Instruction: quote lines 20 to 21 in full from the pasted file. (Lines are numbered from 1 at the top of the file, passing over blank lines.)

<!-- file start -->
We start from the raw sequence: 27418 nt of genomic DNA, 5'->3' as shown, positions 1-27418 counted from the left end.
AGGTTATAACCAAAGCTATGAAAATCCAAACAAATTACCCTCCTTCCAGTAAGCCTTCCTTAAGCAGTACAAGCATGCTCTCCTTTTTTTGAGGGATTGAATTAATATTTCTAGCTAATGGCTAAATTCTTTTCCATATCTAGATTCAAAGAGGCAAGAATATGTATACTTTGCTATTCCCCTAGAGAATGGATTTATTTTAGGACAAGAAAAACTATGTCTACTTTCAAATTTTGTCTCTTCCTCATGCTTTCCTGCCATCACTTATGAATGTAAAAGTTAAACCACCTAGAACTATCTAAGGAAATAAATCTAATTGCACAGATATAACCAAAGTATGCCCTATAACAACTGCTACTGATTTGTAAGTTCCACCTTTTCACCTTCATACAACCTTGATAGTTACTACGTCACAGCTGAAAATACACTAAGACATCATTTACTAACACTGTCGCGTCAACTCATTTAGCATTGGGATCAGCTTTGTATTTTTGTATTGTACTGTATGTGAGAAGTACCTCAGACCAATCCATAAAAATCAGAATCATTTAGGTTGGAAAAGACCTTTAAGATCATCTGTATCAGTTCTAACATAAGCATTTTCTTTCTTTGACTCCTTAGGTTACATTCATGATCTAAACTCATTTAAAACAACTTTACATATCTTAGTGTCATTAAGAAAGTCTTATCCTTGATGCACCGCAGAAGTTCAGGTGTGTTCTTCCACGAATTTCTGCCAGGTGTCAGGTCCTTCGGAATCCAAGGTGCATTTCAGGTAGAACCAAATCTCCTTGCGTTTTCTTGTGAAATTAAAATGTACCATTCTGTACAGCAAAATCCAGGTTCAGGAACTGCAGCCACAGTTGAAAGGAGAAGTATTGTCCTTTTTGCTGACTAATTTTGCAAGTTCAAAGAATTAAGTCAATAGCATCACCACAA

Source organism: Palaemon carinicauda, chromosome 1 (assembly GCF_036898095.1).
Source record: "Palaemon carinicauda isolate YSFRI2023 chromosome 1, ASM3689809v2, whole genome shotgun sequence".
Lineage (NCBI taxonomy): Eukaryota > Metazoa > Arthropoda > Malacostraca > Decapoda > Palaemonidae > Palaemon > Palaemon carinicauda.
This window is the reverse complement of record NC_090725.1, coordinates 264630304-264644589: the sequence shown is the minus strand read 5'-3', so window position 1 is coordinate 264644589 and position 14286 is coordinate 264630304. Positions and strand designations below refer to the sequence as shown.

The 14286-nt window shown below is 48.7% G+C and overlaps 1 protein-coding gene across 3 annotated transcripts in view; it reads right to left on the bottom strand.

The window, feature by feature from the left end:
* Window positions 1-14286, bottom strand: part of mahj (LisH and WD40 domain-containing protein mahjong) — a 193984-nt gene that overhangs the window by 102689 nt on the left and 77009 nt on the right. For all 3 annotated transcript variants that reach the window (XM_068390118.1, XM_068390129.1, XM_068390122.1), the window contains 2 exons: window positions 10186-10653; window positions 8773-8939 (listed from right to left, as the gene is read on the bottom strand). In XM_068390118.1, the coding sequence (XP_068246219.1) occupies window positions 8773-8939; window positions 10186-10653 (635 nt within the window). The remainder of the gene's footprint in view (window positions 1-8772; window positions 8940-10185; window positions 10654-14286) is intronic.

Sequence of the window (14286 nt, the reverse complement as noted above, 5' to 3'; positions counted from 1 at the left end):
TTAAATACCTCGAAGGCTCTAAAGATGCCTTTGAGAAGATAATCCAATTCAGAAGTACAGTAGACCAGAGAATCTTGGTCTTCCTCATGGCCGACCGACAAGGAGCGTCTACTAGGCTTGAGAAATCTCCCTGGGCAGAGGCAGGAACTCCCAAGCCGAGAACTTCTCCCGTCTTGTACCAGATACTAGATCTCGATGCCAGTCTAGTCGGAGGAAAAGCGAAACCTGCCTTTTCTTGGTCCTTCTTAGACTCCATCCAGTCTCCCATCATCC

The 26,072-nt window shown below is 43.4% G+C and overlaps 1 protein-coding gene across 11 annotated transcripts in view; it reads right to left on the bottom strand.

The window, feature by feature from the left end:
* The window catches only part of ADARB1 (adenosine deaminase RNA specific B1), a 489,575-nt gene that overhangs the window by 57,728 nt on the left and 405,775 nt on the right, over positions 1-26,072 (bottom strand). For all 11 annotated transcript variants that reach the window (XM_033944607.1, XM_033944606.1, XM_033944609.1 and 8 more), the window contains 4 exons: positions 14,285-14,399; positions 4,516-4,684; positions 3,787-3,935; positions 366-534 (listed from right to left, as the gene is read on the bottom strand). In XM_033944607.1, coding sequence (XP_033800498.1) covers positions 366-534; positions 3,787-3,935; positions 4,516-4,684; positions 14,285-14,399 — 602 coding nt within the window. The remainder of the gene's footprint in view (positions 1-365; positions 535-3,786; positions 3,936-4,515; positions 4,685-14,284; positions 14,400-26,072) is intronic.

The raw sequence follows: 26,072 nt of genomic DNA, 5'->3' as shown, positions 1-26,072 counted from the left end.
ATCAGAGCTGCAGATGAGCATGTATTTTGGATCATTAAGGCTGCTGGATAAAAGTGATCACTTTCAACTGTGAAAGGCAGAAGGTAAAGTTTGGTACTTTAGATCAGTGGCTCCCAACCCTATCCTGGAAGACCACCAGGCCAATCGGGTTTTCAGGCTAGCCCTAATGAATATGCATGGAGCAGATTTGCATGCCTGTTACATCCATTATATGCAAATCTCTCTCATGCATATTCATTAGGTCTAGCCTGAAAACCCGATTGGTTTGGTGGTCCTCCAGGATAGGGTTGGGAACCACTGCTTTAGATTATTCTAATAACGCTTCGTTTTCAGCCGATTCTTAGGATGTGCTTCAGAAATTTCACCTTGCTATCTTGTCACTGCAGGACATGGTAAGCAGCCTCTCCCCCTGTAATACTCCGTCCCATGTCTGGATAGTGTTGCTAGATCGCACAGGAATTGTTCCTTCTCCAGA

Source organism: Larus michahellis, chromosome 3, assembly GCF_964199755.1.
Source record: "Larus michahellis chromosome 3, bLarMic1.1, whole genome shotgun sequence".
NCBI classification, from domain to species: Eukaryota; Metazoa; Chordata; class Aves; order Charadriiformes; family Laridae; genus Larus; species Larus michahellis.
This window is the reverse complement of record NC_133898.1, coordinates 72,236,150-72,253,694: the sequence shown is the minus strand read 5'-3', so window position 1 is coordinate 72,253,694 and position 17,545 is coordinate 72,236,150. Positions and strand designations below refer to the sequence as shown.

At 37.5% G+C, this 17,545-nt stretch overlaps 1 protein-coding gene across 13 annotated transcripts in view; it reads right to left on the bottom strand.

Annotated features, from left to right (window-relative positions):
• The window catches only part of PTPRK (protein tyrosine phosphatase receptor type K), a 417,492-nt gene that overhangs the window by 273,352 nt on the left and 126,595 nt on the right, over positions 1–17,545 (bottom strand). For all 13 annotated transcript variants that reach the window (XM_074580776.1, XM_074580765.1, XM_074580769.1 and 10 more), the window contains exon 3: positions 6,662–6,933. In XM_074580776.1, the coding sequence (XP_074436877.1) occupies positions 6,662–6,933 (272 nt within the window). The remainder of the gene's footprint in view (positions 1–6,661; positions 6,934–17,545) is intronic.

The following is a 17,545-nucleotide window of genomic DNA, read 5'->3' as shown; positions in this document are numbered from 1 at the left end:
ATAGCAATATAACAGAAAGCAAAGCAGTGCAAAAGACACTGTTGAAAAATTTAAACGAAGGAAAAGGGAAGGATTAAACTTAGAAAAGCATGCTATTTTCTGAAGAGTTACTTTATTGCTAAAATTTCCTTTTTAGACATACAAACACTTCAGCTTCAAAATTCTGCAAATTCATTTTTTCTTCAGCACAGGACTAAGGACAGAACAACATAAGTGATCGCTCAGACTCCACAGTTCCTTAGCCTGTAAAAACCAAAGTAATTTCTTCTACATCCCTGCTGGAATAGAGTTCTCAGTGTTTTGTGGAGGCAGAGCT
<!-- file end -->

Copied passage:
This window is the reverse complement of record NC_133898.1, coordinates 72,236,150-72,253,694: the sequence shown is the minus strand read 5'-3', so window position 1 is coordinate 72,253,694 and position 17,545 is coordinate 72,236,150. Positions and strand designations below refer to the sequence as shown.

At 37.5% G+C, this 17,545-nt stretch overlaps 1 protein-coding gene across 13 annotated transcripts in view; it reads right to left on the bottom strand.